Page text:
The exhibition launched in Newcastle, England and will be running onwards at the F-Stop Gallery there for the next 6 weeks.

car photography and car photography
Photographer Tim Wallace with representatives from Fuji UK who kindly supported the Darwin Project

car photography and car photography

car photography and car photography

The Darwin Dedicated Exhibition Site 2014 Now open here

The F-Stop Gallery has been hosting exhibitions for over 6 years now and we are really pleased to report that that Darwin exhibition has exceeded the record for the number of sales from an exhibition already after just 2 days!
The work seems to have really captured peoples imaginations and there has been massive interest from the art and photographic media throughout the UK and with some also in Europe.

Below are the 3 current top selling prints in the US and Europe for Darwin, editions limited to 25 only at the current opening exhibition price for Tim’s first public exhibition.
Size of the full product framed is 72cm x 53cm

travel photography

Tim – ” I would like to say a huge thank you to everybody to everybody who attended last night for the opening of the Darwin Exhibition, we had la fantastic time and it was a truly perfect night.
I could have not have hoped for a better evening and since last night the prints have been selling really well, even overnight into the US and other countries. Really very pleased that the work is getting such an amazing response, people are really enjoying it, and I received some really great feedback last night so again thank you! it is very much appreciated and I am so glad that people got to see and experience the work in print.
Finally a huge thank you to my wonderful lady for all her support and love, and all the other people that made this possible behind the scenes, the guys at digitalab for there amazing work and the fantastic prints that really are exceptional quality. Fuji UK for being a part of all this and their support in helping to sponsor this and for attending last night too, always great to see you guys, and finally to friends and others that attended to made it such a memorable and amazing night that I will always remember.
Also a huge thanks to Simon Moore for doing the behind the scenes pictures, thank you mate”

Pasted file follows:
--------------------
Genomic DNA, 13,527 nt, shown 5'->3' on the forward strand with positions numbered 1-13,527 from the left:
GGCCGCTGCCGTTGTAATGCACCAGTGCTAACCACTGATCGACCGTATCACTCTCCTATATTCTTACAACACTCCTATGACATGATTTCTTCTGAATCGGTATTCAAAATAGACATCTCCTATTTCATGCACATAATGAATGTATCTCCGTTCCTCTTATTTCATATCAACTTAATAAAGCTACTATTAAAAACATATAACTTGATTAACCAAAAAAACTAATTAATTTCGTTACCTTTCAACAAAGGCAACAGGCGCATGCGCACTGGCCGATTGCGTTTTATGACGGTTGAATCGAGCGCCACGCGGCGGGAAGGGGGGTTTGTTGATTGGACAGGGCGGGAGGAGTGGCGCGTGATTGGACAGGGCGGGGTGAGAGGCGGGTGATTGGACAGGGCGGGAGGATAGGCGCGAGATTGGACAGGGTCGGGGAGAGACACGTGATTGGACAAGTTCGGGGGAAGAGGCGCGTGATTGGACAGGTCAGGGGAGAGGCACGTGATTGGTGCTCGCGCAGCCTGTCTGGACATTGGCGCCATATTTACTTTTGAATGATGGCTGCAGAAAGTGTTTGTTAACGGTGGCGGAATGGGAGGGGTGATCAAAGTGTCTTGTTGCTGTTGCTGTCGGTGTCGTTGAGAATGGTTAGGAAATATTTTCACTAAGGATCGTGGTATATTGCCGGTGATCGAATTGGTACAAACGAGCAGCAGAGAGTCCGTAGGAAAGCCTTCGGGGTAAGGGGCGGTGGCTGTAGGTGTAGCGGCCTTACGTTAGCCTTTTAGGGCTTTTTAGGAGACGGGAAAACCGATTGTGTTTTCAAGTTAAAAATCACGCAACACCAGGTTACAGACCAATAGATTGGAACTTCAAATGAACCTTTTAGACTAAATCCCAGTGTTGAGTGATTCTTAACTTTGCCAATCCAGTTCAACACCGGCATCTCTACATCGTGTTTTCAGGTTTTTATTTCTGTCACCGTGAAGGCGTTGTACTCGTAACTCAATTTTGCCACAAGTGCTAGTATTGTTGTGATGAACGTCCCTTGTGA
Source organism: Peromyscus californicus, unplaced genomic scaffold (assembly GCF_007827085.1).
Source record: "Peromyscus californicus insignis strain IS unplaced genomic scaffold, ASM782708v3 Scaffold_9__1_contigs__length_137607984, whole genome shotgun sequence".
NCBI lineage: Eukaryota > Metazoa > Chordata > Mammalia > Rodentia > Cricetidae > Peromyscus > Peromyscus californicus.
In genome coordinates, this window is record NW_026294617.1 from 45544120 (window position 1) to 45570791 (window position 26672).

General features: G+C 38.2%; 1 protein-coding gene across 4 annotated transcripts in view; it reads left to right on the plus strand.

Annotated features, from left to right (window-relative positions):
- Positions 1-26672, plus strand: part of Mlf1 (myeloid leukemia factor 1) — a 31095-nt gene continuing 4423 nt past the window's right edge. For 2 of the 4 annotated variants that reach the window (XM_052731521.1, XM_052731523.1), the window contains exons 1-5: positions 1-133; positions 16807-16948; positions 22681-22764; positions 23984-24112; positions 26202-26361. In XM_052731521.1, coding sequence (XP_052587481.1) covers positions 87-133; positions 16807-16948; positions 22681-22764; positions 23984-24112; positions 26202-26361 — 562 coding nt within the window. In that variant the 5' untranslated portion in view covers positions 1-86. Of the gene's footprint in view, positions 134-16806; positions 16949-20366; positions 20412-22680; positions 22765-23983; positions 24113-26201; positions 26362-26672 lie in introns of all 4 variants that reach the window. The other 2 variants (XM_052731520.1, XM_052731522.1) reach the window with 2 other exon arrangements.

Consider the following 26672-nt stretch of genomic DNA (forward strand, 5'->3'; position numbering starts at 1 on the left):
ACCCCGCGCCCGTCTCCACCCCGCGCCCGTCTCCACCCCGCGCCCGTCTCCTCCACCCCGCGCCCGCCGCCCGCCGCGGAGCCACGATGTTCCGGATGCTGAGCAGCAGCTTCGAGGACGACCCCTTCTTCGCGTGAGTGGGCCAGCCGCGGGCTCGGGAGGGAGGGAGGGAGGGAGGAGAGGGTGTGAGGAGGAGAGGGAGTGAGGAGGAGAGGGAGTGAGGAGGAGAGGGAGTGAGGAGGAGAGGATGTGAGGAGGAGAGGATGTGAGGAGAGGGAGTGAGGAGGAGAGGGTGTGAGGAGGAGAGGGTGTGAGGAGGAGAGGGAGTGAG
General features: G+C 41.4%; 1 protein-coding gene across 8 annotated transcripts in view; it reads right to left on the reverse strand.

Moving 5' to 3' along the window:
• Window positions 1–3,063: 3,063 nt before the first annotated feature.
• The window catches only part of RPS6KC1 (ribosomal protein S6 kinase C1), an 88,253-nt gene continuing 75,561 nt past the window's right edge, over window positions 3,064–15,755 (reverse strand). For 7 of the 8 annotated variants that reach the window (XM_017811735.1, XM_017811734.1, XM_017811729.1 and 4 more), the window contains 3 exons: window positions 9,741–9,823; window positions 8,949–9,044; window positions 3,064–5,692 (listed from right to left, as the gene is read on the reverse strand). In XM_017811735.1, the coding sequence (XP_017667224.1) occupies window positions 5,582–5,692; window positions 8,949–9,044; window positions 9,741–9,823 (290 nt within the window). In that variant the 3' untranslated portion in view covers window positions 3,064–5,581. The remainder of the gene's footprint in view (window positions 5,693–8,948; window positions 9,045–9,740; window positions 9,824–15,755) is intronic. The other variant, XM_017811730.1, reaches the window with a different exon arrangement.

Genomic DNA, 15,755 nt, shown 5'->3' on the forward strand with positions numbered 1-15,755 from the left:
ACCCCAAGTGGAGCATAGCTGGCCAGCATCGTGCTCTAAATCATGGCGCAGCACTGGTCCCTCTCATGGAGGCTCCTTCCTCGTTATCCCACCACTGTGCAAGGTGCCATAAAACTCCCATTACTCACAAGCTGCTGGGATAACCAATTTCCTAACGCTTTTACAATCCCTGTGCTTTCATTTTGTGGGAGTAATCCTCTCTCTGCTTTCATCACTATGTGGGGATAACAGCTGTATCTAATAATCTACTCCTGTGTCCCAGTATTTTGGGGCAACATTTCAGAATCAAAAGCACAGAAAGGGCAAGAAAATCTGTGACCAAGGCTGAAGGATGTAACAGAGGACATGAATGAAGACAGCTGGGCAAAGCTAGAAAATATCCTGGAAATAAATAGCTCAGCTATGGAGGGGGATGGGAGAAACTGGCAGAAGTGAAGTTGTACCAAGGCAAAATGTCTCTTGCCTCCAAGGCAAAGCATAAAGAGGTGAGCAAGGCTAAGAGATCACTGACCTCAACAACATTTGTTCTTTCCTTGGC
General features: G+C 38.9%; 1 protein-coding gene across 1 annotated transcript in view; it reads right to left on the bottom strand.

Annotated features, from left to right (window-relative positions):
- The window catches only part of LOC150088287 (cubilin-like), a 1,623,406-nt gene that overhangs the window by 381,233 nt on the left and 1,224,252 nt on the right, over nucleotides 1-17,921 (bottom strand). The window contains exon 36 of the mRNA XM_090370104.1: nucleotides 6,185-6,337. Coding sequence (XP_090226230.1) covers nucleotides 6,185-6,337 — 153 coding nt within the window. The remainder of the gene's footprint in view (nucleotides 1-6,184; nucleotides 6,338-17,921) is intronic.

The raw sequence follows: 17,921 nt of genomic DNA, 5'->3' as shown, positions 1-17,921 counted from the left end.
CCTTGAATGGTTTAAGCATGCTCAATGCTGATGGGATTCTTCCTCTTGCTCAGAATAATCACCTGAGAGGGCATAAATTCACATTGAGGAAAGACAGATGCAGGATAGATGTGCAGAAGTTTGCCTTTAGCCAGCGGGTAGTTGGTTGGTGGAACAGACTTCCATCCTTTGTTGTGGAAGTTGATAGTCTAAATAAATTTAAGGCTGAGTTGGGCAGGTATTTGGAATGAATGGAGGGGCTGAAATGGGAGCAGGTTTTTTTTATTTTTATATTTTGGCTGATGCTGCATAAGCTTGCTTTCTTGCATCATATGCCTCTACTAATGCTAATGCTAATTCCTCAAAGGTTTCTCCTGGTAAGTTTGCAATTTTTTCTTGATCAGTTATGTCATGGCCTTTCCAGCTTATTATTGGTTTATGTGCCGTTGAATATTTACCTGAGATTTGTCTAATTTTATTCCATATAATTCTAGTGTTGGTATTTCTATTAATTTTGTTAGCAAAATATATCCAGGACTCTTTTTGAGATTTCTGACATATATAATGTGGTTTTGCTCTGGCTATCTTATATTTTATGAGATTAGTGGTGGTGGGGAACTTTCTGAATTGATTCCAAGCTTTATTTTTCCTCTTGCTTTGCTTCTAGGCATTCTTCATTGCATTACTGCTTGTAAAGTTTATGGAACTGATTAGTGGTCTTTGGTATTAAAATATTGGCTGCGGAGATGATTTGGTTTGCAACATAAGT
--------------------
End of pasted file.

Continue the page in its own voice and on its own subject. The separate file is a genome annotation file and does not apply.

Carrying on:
car photography and car photography

The History of Darwin

Death Valley was not a very hospitable place for a small group of men trying to make their way to the San Joaquin Valley. Camped in the Argus Range, they were hungry and close to exhaustion when it was discovered the only working gun was a rifle with a missing sight so killing any game for food seemed out of the question. An Indian guide said he could fix it and took the gun vanishing into the hills, he returned sometime later and the rifle had a new sight of pure silver. Some years later, one of the original party, a Dr Darwin French, returned to the Argus Range in 1874 to locate the mysterious “Gun Sight Mine” and he discovered silver and other mineral deposits and mining operations began soon after with the site, and later the town, being given the name of ‘Darwin’.
By 1877, Darwin had over 3500 people with water pumped down from springs in the surrounding mountains. There was a silver smelter, a Wells Fargo office, two general stores, a hotel, several saloons and a brothel. Because the site was isolated and populated by miners with little to do for recreation but drink, gunfights were common, and the outbound silver shipments were frequently the targets of gangs of bandits trying to steal the load. One large wooden building near the centre of town served as a schoolhouse, a saloon, and a brothel all at the same time!

In 1879 the miners staged a violent strike for higher pay culminating in a large fire, believed to be arson, that hit Darwin on April 30 of that year. Many buildings were destroyed, including mine offices, the mine operators quickly pulled out and the now permanently unemployed miners had no choice but to do the same and by 1880, the population of Darwin was only 85. But it never completely died…

1908 arrived and new lead and copper strikes were made in the area and people quickly began to return to Darwin. By the 1920s, the population was back up to several thousand and appears to have remained steady with the town growing and flourishing deep within Death Valley. In the early 1950’s mining was greatly expanded once again in Darwin, a new mining camp complete with housing facilities for workers was built and for a period in the late 1950s, Darwin was the largest producer of lead in the United States and flourishing town in all respects.

Around the late 1960’s whilst the town was booming things seem to have abruptly stopped, the miners and their families all left, many leaving their homes as they stood on the day that they all left town.